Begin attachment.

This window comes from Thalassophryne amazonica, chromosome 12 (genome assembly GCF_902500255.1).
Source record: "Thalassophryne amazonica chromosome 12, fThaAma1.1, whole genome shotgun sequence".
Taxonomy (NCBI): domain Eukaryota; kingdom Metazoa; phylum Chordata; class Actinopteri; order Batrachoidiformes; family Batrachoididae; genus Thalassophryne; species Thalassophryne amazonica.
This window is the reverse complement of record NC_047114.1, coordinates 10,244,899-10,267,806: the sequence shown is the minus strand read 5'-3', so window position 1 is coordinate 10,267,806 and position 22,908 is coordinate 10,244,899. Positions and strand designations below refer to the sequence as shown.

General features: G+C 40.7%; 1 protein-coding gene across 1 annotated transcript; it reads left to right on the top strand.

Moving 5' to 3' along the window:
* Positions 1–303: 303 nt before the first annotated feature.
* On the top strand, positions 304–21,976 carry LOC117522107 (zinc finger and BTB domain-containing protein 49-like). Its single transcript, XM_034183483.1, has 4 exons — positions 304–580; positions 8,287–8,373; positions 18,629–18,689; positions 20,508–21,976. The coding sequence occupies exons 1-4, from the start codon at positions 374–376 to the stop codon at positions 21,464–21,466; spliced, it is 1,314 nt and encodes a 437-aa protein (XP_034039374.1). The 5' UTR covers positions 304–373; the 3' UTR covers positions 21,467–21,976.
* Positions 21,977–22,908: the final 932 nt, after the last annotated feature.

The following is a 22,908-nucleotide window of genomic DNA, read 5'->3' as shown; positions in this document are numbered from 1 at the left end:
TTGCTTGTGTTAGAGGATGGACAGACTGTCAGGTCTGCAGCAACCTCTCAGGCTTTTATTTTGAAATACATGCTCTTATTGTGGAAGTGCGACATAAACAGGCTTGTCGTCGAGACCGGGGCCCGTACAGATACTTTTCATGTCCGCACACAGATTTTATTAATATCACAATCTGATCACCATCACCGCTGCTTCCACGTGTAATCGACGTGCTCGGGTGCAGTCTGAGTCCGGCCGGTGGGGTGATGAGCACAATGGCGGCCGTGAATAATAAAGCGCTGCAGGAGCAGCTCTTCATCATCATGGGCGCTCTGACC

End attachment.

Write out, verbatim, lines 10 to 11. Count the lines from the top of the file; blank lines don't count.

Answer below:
The following is a 22,908-nucleotide window of genomic DNA, read 5'->3' as shown; positions in this document are numbered from 1 at the left end:
TTGCTTGTGTTAGAGGATGGACAGACTGTCAGGTCTGCAGCAACCTCTCAGGCTTTTATTTTGAAATACATGCTCTTATTGTGGAAGTGCGACATAAACAGGCTTGTCGTCGAGACCGGGGCCCGTACAGATACTTTTCATGTCCGCACACAGATTTTATTAATATCACAATCTGATCACCATCACCGCTGCTTCCACGTGTAATCGACGTGCTCGGGTGCAGTCTGAGTCCGGCCGGTGGGGTGATGAGCACAATGGCGGCCGTGAATAATAAAGCGCTGCAGGAGCAGCTCTTCATCATCATGGGCGCTCTGACC